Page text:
Proponents—which included AARP—claimed that the legislation would save businesses with fewer than 100 workers a lot of money, basically by allowing them to pool their plan investments—a pool large enough to provide the negotiating power that small businesses generally lack on their own (workers would have individual accounts and be able to choose from various investment options, while employers could contribute a percentage or set up a program to which employees would contribute).
Opponents—which included the Connecticut Business and Industry Association (CBIA), the Connecticut Bankers Association, the Insurance Association of Connecticut, the American Society of Pension Professionals and Actuaries (ASPPA), the Council of Independent 401(k) Recordkeepers (CIKR), and the Small Business Council of America (SBCA)—refuted that cost-saving claim. Cost-effective alternatives exist already, they said, in the form of SIMPLE IRAs. Moreover, they were doubtful that the projected cost savings would actually occur under the new design. And, of course, they also were concerned about the “competition’ resulting from such a program for their members.
In comments submitted on behalf of ASPPA, CIKR, and the SBCA, Michael Callahan, founder of Southington, Connecticut-based third-party administrator Pentec, Inc., said, “If an employer doesn’t want to set up a retirement plan, it is generally either because the employer is not educated about available options, or the employer does not want to commit to making contributions for employees each year.’
Now, one can hardly argue that small business owners are, as a rule, intimately familiar with their retirement plan options, and surely there are any number of them who are not comfortable committing to making contributions every year. But, IMHO, neither of those is a major impediment to adoption of these programs by small businesses.
And, despite the assertions of those opposed to the Connecticut proposal, I do think fees are an important issue, though perhaps not a central concern. These days, it’s not unusual for even moderate-size plans to be able to pay no explicit fees, courtesy of revenue-sharing offsets. However, smaller programs—particularly start-ups—are confronted with different realities; frequently forced to embrace proprietary fund solutions, and fund solutions of higher-priced mutual fund share classes, in addition to explicit administrative charges. However, for the very most part (explicit fees are always a complication), these “extra’ charges, while real, are drawn from the participant investment accounts, not the employer’s purse (business owners frequently overlook the fact that theirs is the largest balance—and thus the largest “contributor’).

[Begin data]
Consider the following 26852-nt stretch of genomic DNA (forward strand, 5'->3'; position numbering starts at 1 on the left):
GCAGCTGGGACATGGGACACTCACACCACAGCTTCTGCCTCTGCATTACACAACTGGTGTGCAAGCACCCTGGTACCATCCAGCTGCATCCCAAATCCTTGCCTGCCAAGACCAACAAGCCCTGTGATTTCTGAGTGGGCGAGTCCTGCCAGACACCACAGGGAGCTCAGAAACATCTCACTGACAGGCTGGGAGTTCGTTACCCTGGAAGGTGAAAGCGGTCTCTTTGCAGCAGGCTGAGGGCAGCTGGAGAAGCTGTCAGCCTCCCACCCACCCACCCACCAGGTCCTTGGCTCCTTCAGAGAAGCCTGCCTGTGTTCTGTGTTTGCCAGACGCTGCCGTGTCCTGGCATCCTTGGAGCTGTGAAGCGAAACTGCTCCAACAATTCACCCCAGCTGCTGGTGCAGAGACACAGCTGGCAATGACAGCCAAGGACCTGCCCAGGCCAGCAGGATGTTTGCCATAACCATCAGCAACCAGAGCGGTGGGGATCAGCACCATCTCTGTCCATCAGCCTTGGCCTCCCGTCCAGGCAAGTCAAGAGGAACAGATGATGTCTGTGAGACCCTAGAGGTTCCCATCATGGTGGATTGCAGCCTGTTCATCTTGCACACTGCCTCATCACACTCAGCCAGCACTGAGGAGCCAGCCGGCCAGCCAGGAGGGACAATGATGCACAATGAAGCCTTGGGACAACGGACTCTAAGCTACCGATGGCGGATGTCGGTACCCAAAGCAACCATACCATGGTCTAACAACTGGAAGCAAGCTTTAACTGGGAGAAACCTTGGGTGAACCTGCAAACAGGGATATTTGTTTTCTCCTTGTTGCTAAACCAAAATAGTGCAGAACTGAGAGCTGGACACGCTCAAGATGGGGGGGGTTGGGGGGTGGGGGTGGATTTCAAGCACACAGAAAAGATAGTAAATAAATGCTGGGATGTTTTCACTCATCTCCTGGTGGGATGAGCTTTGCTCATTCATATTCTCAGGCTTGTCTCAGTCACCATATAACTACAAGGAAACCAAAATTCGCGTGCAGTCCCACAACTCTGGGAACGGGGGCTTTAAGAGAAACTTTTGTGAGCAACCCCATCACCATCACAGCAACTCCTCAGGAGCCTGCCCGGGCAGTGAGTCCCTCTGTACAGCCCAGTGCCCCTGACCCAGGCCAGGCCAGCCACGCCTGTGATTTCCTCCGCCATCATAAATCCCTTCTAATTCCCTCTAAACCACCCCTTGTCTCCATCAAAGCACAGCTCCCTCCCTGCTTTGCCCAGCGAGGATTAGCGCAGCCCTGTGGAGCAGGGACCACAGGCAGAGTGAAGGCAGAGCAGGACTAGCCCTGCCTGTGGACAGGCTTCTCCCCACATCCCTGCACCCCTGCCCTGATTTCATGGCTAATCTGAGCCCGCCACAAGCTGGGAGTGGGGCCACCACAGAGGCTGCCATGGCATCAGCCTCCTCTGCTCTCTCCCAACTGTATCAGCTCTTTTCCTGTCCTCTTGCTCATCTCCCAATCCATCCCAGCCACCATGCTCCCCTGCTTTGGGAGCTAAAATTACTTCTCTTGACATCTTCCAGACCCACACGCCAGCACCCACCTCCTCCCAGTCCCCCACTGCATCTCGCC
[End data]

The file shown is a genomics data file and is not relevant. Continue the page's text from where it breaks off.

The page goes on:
There are other noteworthy impediments: A fear of getting sued by participants looms larger every day (even though the plaintiff’s bar seems focused on more lucrative targets), not to mention concerns about the time and energy associated with keeping up with these programs. Indeed, IMHO, one of the biggest impediments to small-business adoption of these programs was noted in Callahan’s comments arguing against the proposal. “The ERISA rules, and Internal Revenue Code non-discrimination requirements, are designed to protect rank and file workers. These rules are important—they are also complicated and time consuming.’
While it was cited as a reason to oppose the legislation, that admonition applies with even greater force when it comes to what is required of employers to administer these programs on an ongoing basis.
Those rules and restrictions are, of course, in place for good and valid reasons, and many were put in place to deal with specific, real-world abuses. But the fact remains that offering a qualified retirement plan benefit is neither simple, nor easy—and until it can be, we probably shouldn’t wonder why so many choose not to take on that responsibility.
That’s not to say the Connecticut legislation dealt with any of that, though I’m guessing that it might well have made it easier for small businesses to choose a program, and perhaps one that charged participant accounts less than they would pay outside that model (they may well have paid more in taxes, of course). We often fret about the shortcomings of a system where only three-quarters (or less) of those eligible to participate in a 401(k) do so, and we rightfully worry about the adequacy of the deferral rates of those who do save.
However, the sad fact is that only about half of working Americans today even have the option of participating in a workplace savings plan—and most of the job creation in this nation’s economy comes from small businesses. We need to be creative in order to help make it easier for small businesses to embrace these programs and give those they employ a chance to save for retirement.
It takes a lot of courage, time, and energy to start and run a small business, after all. What those small business owners generally aren’t looking for – is one more thing to do.
See also Conn. 401(k) Bill Shelved in House